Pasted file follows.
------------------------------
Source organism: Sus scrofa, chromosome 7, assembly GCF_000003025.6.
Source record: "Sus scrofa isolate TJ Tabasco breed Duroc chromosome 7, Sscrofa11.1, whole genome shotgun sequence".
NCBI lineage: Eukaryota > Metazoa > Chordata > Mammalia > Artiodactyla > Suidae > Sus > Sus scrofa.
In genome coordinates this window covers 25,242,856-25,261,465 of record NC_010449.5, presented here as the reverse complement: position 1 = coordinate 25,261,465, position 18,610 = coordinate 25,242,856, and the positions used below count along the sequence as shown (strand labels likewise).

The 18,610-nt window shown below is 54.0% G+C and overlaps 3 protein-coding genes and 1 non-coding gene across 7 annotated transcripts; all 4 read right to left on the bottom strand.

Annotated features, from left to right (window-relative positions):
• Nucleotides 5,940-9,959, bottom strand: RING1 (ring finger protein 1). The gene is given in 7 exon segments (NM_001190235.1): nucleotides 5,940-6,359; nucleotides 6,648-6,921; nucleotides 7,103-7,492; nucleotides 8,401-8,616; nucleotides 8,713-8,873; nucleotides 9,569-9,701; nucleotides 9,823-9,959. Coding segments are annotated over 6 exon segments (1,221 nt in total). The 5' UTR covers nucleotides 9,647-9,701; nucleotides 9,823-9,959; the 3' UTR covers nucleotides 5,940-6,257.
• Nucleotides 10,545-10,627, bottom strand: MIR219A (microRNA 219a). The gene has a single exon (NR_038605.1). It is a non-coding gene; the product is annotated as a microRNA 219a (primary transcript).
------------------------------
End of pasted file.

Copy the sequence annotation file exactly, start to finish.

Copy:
Source organism: Sus scrofa, chromosome 7, assembly GCF_000003025.6.
Source record: "Sus scrofa isolate TJ Tabasco breed Duroc chromosome 7, Sscrofa11.1, whole genome shotgun sequence".
NCBI lineage: Eukaryota > Metazoa > Chordata > Mammalia > Artiodactyla > Suidae > Sus > Sus scrofa.
In genome coordinates this window covers 25,242,856-25,261,465 of record NC_010449.5, presented here as the reverse complement: position 1 = coordinate 25,261,465, position 18,610 = coordinate 25,242,856, and the positions used below count along the sequence as shown (strand labels likewise).

The 18,610-nt window shown below is 54.0% G+C and overlaps 3 protein-coding genes and 1 non-coding gene across 7 annotated transcripts; all 4 read right to left on the bottom strand.

Annotated features, from left to right (window-relative positions):
• Nucleotides 5,940-9,959, bottom strand: RING1 (ring finger protein 1). The gene is given in 7 exon segments (NM_001190235.1): nucleotides 5,940-6,359; nucleotides 6,648-6,921; nucleotides 7,103-7,492; nucleotides 8,401-8,616; nucleotides 8,713-8,873; nucleotides 9,569-9,701; nucleotides 9,823-9,959. Coding segments are annotated over 6 exon segments (1,221 nt in total). The 5' UTR covers nucleotides 9,647-9,701; nucleotides 9,823-9,959; the 3' UTR covers nucleotides 5,940-6,257.
• Nucleotides 10,545-10,627, bottom strand: MIR219A (microRNA 219a). The gene has a single exon (NR_038605.1). It is a non-coding gene; the product is annotated as a microRNA 219a (primary transcript).